Online Program

Return to main conference page
Friday, May 31
Machine Learning
Machine Learning E-Posters, II
Fri, May 31, 3:00 PM - 4:00 PM
Grand Ballroom Foyer

Machine Learning meets Survival Analysis for the personalized medicine (306292)

*Jongyun Jung, University of Nevada, Las Vegas 

Keywords: Machine Learning, Survival Analysis, Personalized medicine

Survival Analysis is to analyze and model the data where the outcome is the time until the occurrence of an event of interests. However, due to the censoring data in the survival analysis, the general predictive machine learning algorithms such as the classification and regression cannot be applied in the survival analysis. Traditionally, statistical approaches (non-parametric, semi-parametric, and parametric) have been widely used to anlyaze the censor data.

With help from the development of various data acquisition and big data technologies in a last decade, the machine learing algorithms (Bayesian methods, support vector machine and neural networks) are developed to analyze the censor data. Random Survival Forests (RSF) is an extension of Random forest, which is a non-parametric statistical method and no distribution assumptions require. This paper presents the development of tree-based method and RSF for the survival data of lung cancer patient data.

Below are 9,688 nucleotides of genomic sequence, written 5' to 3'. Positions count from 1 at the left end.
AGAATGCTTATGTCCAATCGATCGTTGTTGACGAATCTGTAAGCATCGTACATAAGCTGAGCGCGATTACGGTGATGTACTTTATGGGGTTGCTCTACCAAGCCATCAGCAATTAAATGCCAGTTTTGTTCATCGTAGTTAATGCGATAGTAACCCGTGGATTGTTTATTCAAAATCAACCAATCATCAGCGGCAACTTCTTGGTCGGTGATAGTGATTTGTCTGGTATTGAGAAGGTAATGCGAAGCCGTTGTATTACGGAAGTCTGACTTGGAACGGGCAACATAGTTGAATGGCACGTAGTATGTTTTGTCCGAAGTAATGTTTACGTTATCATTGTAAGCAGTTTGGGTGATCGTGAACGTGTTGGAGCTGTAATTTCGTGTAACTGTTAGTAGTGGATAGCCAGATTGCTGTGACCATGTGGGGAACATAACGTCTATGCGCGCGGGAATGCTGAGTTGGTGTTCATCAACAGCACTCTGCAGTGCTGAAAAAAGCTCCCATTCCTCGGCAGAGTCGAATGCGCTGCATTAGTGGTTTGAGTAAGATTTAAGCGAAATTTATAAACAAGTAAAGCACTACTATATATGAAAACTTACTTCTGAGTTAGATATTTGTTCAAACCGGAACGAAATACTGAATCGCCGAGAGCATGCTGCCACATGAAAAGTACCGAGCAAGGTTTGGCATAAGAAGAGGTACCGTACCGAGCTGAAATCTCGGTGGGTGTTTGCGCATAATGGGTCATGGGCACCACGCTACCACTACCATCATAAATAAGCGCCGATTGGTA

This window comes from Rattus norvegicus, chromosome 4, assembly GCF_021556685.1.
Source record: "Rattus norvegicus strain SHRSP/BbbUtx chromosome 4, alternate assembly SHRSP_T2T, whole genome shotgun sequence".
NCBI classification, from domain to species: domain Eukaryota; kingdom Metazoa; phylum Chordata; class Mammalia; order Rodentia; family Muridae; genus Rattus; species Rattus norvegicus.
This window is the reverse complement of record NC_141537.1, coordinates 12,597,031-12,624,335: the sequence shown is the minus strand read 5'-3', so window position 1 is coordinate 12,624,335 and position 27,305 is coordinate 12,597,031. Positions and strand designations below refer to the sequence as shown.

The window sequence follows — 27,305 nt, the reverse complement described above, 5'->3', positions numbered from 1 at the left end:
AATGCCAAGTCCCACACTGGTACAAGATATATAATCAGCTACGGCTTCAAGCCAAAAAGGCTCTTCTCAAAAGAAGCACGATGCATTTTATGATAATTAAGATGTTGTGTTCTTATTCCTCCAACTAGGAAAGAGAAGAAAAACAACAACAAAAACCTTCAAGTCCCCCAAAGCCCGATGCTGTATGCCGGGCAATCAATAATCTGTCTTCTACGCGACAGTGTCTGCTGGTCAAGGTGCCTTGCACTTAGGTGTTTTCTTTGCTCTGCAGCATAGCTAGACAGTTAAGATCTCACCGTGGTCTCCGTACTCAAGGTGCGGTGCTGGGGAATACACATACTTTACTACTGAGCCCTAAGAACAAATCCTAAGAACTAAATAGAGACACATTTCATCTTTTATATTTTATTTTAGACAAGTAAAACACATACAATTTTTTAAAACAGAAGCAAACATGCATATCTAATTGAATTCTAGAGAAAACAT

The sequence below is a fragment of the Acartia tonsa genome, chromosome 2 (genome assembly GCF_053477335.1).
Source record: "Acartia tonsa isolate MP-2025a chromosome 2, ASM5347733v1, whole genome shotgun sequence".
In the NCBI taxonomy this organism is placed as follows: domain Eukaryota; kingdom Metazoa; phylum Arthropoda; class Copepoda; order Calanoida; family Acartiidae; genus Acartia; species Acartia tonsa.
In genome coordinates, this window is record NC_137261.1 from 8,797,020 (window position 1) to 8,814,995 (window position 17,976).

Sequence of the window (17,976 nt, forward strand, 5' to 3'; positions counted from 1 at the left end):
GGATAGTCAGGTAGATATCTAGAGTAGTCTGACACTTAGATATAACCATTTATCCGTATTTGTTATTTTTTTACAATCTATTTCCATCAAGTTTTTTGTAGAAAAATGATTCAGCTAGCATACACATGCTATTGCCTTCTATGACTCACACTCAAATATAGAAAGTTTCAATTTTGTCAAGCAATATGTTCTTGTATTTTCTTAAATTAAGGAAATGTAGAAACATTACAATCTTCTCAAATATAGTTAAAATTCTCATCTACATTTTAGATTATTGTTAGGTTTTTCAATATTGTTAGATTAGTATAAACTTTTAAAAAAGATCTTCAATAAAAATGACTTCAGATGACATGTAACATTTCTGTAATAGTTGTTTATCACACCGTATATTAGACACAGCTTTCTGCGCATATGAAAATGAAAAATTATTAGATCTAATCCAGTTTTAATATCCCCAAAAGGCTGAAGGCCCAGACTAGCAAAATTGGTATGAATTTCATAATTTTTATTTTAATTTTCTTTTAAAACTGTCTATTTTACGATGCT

I would like to apply the statistical and machine learning methods to the lung cancer data and want to see if there is any statistically significant difference in the lung cancer type and treatment. I used the data set from the statistical analysis of failure time data (D Kalbfleisch and RL Prentice (1980)) with 137 observations of lung cancer patient data and 8 variables. Lung cancer has 4 types: Non-Small Cell Lung Cancer (NSCLC) - Squamous, Small Cell Lung Cancer (SCLC), Adenocarcinoma (Adeno), and Large Cell. Each lung cancer type shows the different survival probability and it is statistically significant at alpha = 0.05 % (p-value: 1.27e-05). Initially, Large celltype has the higher survival time, but at the end NSCLS (Squamous) has the higher survival time than Large celltype. Indeed, I applied the Cox Proportional Hazard Model and found that the p-value for all three overall tests (Likelihood, Wald, and Score) are significant, which indicates that the model is significant at alpha = 0.05.